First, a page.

Some people never procrastinate. I am not one of them, and I don’t understand them.
Instead, I struggle every day against the tendency to sit around, waste time on the internet, and generally sabatoge the opportunities that I work hard to expose myself to.
I have a wide assortment of tactics which I’ve pulled from a variety of sources. The best way I’ve fount for beating procrastination is to alternate between these approaches. They all achieve the same end, but they attack the problem from different angles. I’ll work with one concept, study it, write reminders, and try to keep it at the top of my head for as long as possible.
But no matter how hard I try, it’s effectiveness inevitably fades.
As Emerson says, “each will bear an emphasis of attention once, which it cannot retain, though we fain would continue to be pleased in that manner.”
When it happens I move on to a new approach.
Here are a handful of anti-procratstination tactics. I’m sure the list will grow as I get older, but I hope it’s of some use to others who read it today.
- Wage war. Inspired by the word of Steven Pressfield, namely the War of Art. Imagine yourself entrenched in a violent battle with Resistance, the malicious force that keeps you distracted and complacent. Now respect yourself like the warrior you are and go beat it into submission.
- Have fun. The opposite of #1, but equally effective. Remind yourself that you’re doing this because you enjoy it. (If that isn’t true deep down, then you have other issues you need to address.) Treat the task like a game. Use humor. Try to introduce an element of lightness to it, and the hardness will dissolve away.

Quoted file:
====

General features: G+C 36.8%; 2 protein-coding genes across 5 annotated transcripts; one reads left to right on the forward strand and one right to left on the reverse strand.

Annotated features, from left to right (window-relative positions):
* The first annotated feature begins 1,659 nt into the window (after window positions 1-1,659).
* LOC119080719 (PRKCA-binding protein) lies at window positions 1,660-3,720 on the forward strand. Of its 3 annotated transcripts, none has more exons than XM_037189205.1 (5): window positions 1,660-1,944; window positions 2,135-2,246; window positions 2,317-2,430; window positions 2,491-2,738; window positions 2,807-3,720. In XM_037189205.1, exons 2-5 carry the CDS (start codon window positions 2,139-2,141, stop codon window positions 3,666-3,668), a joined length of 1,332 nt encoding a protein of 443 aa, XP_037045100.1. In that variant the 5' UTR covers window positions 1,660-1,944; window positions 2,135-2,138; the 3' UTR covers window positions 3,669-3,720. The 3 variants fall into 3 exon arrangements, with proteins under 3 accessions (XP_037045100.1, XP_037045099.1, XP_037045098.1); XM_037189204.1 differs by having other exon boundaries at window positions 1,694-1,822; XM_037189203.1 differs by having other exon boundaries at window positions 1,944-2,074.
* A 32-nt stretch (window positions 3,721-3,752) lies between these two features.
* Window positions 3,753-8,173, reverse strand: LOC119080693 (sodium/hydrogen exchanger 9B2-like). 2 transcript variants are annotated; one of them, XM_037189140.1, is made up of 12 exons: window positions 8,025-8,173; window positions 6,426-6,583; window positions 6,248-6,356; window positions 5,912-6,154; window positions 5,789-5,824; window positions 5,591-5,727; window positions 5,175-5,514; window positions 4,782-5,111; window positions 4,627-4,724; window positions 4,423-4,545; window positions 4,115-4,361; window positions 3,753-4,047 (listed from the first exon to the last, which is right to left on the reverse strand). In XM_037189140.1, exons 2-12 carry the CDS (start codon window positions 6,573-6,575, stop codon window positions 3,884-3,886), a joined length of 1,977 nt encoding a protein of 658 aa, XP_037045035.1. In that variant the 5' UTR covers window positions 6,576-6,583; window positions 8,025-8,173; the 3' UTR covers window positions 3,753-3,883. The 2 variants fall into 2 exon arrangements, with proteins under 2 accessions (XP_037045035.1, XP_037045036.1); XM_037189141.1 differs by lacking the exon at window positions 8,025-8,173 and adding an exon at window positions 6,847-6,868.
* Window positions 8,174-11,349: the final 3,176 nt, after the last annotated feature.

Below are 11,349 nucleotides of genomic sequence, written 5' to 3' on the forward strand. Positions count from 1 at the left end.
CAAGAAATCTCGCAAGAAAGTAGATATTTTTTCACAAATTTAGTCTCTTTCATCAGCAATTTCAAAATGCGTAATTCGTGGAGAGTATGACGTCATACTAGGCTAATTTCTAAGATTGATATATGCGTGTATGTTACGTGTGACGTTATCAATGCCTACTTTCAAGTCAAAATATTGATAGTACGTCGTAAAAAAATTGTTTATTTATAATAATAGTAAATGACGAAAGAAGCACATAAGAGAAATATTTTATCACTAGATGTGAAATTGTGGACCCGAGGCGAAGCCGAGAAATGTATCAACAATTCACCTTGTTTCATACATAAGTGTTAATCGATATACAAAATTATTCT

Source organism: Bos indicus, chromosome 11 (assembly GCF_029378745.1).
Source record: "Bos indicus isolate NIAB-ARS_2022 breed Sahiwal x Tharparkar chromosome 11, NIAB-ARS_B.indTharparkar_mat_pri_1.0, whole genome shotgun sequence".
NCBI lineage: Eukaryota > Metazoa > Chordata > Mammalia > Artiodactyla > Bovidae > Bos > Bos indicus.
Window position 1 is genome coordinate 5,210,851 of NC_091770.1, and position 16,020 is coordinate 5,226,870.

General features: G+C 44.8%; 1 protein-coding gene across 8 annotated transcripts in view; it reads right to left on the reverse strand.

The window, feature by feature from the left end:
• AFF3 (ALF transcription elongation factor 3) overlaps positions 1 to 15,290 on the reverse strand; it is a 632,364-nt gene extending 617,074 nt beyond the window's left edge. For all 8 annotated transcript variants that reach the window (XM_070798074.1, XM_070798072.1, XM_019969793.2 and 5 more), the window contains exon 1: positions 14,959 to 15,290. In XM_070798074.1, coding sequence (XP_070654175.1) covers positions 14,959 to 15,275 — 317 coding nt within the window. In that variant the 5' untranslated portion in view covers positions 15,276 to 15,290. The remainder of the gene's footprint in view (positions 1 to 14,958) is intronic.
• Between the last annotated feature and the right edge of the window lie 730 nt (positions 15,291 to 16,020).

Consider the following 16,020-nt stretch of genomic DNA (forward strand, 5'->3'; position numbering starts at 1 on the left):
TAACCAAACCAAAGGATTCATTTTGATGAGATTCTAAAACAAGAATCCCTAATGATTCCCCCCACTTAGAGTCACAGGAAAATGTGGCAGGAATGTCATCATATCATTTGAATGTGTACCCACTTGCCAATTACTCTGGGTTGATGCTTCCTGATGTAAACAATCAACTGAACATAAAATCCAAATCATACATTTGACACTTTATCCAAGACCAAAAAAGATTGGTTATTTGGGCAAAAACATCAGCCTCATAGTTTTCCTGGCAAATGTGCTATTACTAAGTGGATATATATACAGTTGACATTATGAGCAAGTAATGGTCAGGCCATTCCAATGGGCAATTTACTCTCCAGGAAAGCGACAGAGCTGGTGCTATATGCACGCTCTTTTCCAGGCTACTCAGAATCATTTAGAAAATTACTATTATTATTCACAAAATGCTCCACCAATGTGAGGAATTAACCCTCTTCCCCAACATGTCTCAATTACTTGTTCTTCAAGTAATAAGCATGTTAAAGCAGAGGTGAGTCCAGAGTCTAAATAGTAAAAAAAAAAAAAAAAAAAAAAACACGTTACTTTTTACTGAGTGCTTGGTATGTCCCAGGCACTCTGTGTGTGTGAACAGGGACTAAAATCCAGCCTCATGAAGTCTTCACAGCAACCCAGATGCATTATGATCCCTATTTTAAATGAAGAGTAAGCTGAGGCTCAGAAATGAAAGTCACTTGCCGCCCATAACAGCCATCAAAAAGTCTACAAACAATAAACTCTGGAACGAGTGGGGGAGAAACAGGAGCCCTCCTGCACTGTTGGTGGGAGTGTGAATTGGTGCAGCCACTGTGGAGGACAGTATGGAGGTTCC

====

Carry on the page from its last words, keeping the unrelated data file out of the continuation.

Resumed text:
- Personify it. Tim Urban of Wait But Why created the concept of the Instant Gratification Monkey and his counterpart, the Panic Monster, as a way to understand the forces at play in your head when you’re engaged in your work, distracted, or anywhere in between. If you can name your emotions, then all of a sudden you’re not having an inner struggle of willpower anymore. You can be objective and strategic in your efforts to get shit done.
- Be an artist. Become the artistic director of your life. This is related to #2. Realize that your life is one big art project. Your job is to make it a masterpiece. Read biographies and obituaries for inspiration and see how masterfully others have pulled it off.
- Put your back against the wall. People fight harder when they’re backed into a corner. Harness this power by finding something that stresses you out enough to buckle down and get to work. Imagine your future children– how are you going to feed them? Or your own retirement– have you even begun to prepare? If you don’t have a compelling stressor, invent one. Drop out. Quit the job. Pledge to make a donation that you can’t afford. Make it public so you won’t back down. Now get to work.
- Anticipate death. Robert Greene’s advice is to remind yourself this 10 times every hour. You will find yourself wasting less time. People have been doing this for centuries, in fact. And it works. If you feel death hanging over you every day, you want to make it count.
- Sweat it out. Go for a run. Lift. Box. Swim. Anything to get your body moving. This gives you a little win which you can use to boost your confidence. When I run 5 miles first thing in the day, I feel like I’ve already won. Now I can start working on whatever task comes up, because if I make any progress it’s like extra credit.
- Small steps. Break it down until it’s managemable.
- Think of how far you’ve come.
- Remember all the people who are counting on you. Don’t let them down.
There are a million and one productivity tips and life hacks out there, but sometimes it feels like they’re treating a symptom of a much deeper affliction. If you don’t understand and address the core of why you’re procrastinating– maybe unhappiness with your life, low confidence, fear, or poor health– then all the life hacks in the world aren’t going to help you.
What’s worked for me, and what I suggest to others: Stop looking for hacks. There is no magic bullet.
Ask yourself what you really want. Don’t stop asking until you know. It doesn’t have to be ultra-specific, but it probably needs to be more specific than it is right now.
In the mean time, accept that procrastination is not something you beat all at once, like a lightbulb going off. There will be no epiphany here. Instead, try to fight procrastination 1% better every day. You will make progress.